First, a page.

Laura Ingraham: Justice Sotomayor’s “allegiance” is to “her immigrant family background” and not the Constitution

The right-wing radio host uses the first Latina Supreme Court justice to question immigrants' patriotism VIDEO

Topics: Video, Laura Ingraham, Sonia Sotomayor, illegal aliens, Undocumented immigrants, Supreme Court Justice Sonia Sotomayor, Supreme Court Justice Sotomayor, Justice Sotomayor, Dinesh Dsouza, Puerto Rico, Media Matters, Immigration, ,

Laura Ingraham: Justice Sotomayor's "allegiance" is to "her immigrant family background" and not the ConstitutionLaura Ingraham

Laura Ingraham, last heard claiming that the English language is “in decline” due to Mexican “jingoism,” implied on her radio show on Tuesday that Justice Sonia Sotomayor, the first Latina ever appointed to the U.S. Supreme Court, cared more about her “immigrant family background” than the Constitution.

What so incensed Ingraham was Sotomayor’s remark on Monday, while speaking to a group of Yale Law students, that she was the first Supreme Court justice to use the term “undocumented immigrant” rather than “illegal alien.” Sotomayor explained her move by saying that calling undocumented immigrants “illegal aliens” struck her as “insulting.”

“Her duty is to defend the Constitution and the laws of the United States of America, and that’s what she says?” Ingraham railed. “Why do we have a Supreme Court justice whose allegiance obviously goes to her immigrant family background and not to the U.S. Constitution?” she continued. “So we have no rule of law. We are going to pick and choose who has to follow the law in the United States.”

“So why is Dinesh D’Souza, then, being targeted? Why is he being targeted? Why does that law apply?” Ingraham continued to rant.

Worth noting: As Media Matters’ Ellie Sandmeyer rightly points out, not only is Sotomayor, as a Puerto Rican American, a U.S. citizen, but her so-called immigrant parents are, too. In Ingraham’s defense, she could hardly be expected to know that; the law granting Puerto Ricans American citizenship was only passed in…1917.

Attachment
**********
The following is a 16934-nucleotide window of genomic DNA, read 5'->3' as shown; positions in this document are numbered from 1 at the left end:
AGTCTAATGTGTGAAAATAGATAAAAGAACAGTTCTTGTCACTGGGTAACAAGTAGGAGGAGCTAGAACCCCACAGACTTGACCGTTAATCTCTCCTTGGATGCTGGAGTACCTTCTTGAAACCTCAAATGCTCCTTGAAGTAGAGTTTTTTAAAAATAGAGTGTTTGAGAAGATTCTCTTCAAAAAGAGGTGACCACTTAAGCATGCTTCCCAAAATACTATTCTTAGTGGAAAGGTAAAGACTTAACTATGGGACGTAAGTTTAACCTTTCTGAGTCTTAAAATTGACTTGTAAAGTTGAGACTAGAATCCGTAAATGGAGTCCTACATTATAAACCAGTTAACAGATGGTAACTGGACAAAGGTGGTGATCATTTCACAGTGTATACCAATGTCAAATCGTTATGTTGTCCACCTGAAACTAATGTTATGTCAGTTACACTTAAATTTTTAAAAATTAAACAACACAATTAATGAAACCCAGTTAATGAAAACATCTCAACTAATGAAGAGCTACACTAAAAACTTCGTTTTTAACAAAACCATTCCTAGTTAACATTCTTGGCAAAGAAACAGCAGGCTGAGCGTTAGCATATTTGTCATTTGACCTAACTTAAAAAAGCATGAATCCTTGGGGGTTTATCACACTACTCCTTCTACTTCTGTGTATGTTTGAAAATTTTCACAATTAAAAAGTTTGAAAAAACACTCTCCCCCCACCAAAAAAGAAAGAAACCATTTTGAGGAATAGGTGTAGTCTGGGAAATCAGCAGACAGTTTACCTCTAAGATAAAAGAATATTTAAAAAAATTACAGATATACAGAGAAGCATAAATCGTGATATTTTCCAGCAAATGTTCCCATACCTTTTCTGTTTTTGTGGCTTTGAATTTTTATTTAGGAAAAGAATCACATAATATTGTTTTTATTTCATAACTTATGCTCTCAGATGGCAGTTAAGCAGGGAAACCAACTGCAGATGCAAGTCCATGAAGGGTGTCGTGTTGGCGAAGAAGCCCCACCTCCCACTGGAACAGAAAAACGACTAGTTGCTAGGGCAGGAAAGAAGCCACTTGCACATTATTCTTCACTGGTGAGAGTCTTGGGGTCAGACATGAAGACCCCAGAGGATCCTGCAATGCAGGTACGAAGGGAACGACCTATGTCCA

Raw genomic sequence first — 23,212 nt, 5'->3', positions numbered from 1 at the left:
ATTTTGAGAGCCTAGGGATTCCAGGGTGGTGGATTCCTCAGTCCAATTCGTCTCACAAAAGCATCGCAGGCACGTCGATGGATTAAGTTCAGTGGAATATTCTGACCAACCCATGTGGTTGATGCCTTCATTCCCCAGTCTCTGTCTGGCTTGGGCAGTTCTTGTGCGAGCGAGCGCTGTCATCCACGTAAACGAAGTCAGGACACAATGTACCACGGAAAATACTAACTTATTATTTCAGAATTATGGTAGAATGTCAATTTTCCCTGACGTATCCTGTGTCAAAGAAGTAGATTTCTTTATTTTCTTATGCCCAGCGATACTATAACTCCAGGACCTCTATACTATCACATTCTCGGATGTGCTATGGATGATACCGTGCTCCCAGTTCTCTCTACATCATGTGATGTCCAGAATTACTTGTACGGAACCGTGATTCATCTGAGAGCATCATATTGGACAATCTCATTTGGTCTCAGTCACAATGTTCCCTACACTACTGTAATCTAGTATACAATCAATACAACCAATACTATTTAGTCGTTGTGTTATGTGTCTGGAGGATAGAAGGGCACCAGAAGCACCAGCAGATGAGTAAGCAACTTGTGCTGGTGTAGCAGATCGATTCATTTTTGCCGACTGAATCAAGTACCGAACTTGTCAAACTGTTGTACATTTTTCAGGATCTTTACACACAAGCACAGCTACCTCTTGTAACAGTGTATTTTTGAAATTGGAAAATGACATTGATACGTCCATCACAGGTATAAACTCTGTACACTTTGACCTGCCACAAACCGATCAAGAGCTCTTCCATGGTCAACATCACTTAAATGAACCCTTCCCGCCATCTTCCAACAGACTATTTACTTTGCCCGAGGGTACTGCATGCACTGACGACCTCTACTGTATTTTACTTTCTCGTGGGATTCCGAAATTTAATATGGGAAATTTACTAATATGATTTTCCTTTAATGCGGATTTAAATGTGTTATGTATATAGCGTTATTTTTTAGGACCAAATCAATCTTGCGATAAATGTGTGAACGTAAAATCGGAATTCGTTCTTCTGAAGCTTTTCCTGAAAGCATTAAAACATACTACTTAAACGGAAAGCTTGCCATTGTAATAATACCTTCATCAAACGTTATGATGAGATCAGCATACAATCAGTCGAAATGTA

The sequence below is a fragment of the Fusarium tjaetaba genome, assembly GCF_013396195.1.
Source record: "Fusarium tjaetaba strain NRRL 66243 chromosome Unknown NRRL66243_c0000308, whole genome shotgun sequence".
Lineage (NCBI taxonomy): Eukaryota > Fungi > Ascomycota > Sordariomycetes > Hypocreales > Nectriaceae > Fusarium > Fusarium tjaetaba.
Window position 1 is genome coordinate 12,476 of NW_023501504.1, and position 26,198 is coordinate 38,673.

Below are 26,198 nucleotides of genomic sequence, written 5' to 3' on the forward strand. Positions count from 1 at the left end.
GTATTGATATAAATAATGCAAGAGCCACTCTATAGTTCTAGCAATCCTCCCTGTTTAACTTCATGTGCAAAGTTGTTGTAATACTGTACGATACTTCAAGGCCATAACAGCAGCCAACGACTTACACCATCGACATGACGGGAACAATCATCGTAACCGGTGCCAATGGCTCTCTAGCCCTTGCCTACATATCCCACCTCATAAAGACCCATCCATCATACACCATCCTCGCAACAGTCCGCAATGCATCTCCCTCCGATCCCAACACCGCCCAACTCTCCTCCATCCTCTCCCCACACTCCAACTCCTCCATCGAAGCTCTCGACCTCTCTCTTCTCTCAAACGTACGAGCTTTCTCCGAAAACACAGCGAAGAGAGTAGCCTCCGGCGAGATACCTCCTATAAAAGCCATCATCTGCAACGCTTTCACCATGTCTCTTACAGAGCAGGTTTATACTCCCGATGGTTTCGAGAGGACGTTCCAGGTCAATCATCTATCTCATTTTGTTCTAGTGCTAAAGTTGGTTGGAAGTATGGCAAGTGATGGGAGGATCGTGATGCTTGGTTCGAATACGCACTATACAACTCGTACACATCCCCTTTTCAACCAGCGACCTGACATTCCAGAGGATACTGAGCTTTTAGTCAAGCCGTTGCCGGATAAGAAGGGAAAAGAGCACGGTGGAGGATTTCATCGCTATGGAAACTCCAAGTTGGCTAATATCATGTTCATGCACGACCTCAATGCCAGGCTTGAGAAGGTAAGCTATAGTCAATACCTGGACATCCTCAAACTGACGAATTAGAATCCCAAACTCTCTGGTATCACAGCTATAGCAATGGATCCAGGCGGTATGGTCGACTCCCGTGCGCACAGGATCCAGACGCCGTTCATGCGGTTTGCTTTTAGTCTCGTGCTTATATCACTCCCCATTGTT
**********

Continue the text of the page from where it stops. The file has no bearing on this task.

You can listen to Ingraham’s attack below, via Media Matters:

Elias Isquith

Elias Isquith is an assistant editor at Salon, focusing on politics. Follow him on Twitter at @eliasisquith, and email him at

More Related Stories

Featured Slide Shows

  • Share on Twitter
  • Share on Facebook
  • 1 of 10
  • Close
  • Fullscreen
  • Thumbnails

    Romance novels need a canon

    "Bet Me" by Jennifer Crusie

    A contemporary romantic comedy set to Elvis Costello and lots of luxurious and sinful sugary treats.   Read the whole essay.

    Romance novels need a canon

    "Welcome to Temptation" by Jennifer Crusie

    Another of Crusie's romantic comedies, this one in the shadow of an ostentatiously phallic water tower.   Read the whole essay.

    Romance novels need a canon

    "A Gentleman Undone" by Cecilia Grant

    A Regency romance with beautifully broken people and some seriously steamy sex.   Read the whole essay.

    Romance novels need a canon

    "Black Silk" by Judith Ivory

    A beautifully written, exquisitely slow-building Regency; the plot is centered on a box with some very curious images, as Edward Gorey might say.   Read the whole essay.

    Romance novels need a canon

    "For My Lady's Heart" by Laura Kinsale

    A medieval romance, the period piece functions much like a dystopia, with the courageous lady and noble knight struggling to find happiness despite the authoritarian society.   Read the whole essay.

    Romance novels need a canon

    "Sweet Disorder" by Rose Lerner

    A Regency that uses the limitations on women of the time to good effect; the main character is poor and needs to sell her vote ... or rather her husband's vote. But to sell it, she needs to get a husband first ...   Read the whole essay.

    Romance novels need a canon

    "Frenemy of the People" by Nora Olsen

    Clarissa is sitting at an awards banquet when she suddenly realizes she likes pictures of Kimye for both Kim and Kanye and she is totally bi. So she texts to all her friends, "I am totally bi!" Drama and romance ensue ... but not quite with who she expects. I got an advanced copy of this YA lesbian romance, and I’d urge folks to reserve a copy; it’s a delight.   Read the whole essay.

    Romance novels need a canon

    "The Slightest Provocation" by Pam Rosenthal

    A separated couple works to reconcile against a background of political intrigue; sort of "His Gal Friday" as a spy novel set in the Regency.   Read the whole essay.

    Romance novels need a canon

    "Again" by Kathleen Gilles Seidel

    Set among workers on a period soap opera, it manages to be contemporary and historical both at the same time.   Read the whole essay.

  • Recent Slide Shows


Loading Comments...